The Division of Corporation Finance of the Securities and Exchange Commission has announced that “Tandy” representations are no longer needed in filing review correspondence.

If you have been involved in filing a registration statement any time after 2004, you have probably seen Tandy language.  Named after Tandy Corporation, the first company to receive a letter requesting this language, Tandy representations required, in the event that a company requested acceleration of the effective date of a registration statement, to acknowledge in writing that:

  • should the SEC or the staff,


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A_Ledbetter_LR.jpgCONTRIBUTED BY
Andrew Ledbetter
andrew.ledbetter@dlapiper.com

The Facebook IPO is a pretty big deal generally. Whether Facebook would go public stirred media frenzy and Congressional testimony in the past year. Facebook’s initial registration statement indicated it would be the largest tech company IPO ever (the fee table on the original filing showed a $5 billion offering – the filing fee alone was $573k).  And the company’s social importance is undeniable.

But what will the SEC staff think about Facebook’s disclosures? Will the path to going public hit some speed bumps? We got our first big clue on Wednesday, when after the markets closed Facebook filed its first substantive amendment to the Form S-1 for its IPO. (It filed Amendment No. 1 shortly after its original filing, solely to add exhibits.)

On interesting deals, I sometimes compare an amended S-1 to the prior filing to see what changed. Seeing what disclosures a company has changed lets me surmise whether SEC comments may have driven the change and piece together the issues the SEC staff has raised with the filing. In a deal like Facebook’s, you can assume the staff heavily, carefully reviewed the filing, so the comments the staff elected to give may reveal points of general SEC emphasis, with potential application to other companies. A deal like this also tends to become a frequently used source for future disclosures by other companies looking for precedents, which makes monitoring Facebook’s disclosures particularly interesting.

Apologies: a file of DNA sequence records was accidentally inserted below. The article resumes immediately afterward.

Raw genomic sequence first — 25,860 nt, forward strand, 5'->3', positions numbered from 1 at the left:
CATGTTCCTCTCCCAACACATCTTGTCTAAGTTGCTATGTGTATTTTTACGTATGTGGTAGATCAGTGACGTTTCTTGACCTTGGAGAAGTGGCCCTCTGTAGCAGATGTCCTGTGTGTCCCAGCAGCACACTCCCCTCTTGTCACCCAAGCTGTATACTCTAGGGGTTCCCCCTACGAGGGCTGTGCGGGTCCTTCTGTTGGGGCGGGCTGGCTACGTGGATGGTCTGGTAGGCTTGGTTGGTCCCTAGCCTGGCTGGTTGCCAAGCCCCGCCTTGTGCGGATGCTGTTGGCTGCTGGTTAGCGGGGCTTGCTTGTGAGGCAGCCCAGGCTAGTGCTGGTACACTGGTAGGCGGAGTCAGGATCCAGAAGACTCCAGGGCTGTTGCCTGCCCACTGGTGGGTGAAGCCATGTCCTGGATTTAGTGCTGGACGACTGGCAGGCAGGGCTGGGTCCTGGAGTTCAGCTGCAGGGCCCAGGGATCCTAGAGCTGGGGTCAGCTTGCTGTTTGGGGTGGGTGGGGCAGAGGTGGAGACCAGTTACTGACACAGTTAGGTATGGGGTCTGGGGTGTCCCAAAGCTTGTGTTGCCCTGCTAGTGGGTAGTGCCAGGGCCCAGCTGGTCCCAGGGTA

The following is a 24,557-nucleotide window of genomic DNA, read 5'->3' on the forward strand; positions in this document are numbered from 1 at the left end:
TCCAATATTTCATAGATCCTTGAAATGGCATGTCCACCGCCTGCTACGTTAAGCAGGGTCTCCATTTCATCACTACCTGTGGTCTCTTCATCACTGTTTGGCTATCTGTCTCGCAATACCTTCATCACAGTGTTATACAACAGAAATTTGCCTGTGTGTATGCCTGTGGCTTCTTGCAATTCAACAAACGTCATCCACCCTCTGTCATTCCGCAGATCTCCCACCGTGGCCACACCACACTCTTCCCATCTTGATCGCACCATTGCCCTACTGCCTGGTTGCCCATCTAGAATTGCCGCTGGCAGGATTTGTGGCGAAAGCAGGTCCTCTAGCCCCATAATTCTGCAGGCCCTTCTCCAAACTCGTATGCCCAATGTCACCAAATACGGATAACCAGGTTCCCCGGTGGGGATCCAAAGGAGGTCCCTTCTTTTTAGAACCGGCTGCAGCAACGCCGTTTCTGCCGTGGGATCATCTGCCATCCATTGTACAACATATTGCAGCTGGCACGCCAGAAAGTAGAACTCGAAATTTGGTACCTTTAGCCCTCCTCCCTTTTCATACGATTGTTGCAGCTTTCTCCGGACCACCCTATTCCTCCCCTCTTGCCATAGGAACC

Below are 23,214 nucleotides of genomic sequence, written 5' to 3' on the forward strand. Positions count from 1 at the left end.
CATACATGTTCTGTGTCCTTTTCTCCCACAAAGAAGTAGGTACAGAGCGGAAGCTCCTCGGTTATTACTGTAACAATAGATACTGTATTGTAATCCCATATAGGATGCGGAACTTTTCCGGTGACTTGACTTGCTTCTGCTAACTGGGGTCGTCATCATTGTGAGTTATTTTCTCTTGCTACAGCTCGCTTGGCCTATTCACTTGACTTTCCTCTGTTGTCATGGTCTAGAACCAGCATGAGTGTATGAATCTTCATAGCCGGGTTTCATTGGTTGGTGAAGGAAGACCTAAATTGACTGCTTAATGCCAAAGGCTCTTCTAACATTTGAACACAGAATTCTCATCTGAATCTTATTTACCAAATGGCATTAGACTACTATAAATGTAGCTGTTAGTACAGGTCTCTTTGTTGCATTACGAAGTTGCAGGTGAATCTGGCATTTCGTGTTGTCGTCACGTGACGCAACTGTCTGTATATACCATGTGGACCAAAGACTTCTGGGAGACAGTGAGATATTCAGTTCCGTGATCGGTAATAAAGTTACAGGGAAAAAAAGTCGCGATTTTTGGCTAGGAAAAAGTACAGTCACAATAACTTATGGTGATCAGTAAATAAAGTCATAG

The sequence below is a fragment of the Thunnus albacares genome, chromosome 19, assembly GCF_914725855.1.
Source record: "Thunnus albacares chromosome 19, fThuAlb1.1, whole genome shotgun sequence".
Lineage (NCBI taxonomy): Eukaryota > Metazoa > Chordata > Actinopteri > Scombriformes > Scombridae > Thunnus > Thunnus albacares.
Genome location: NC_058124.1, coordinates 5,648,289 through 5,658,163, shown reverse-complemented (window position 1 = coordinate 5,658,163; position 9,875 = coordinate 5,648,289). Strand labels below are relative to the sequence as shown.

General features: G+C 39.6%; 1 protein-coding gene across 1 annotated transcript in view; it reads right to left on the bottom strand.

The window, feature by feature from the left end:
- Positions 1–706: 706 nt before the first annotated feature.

Or perhaps that’s just my rationalization – I just couldn’t help but spend a few hours looking at this…

In any event, for kindred spirits, my guess is that Facebook probably received SEC comments clustered around the themes discussed below. For those who do not routinely review registration statements, this post will be fairly technical and you may want to stop reading now.


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A_Ledbetter_LR.jpgCONTRIBUTED BY
Andrew Ledbetter
andrew.ledbetter@dlapiper.com

The SEC has announced that, “beginning January 1, 2012, the staff will release filing review correspondence no earlier than 20 business days following the completion of a filing review.”  This shortens the SEC’s historical (well, since 2005) practice of releasing such correspondence “no earlier than 45 [calendar] days after the review of the disclosure filing is complete.”  This may be useful to note for a company that deals with SEC review (either registration or periodic/current reports). Continue Reading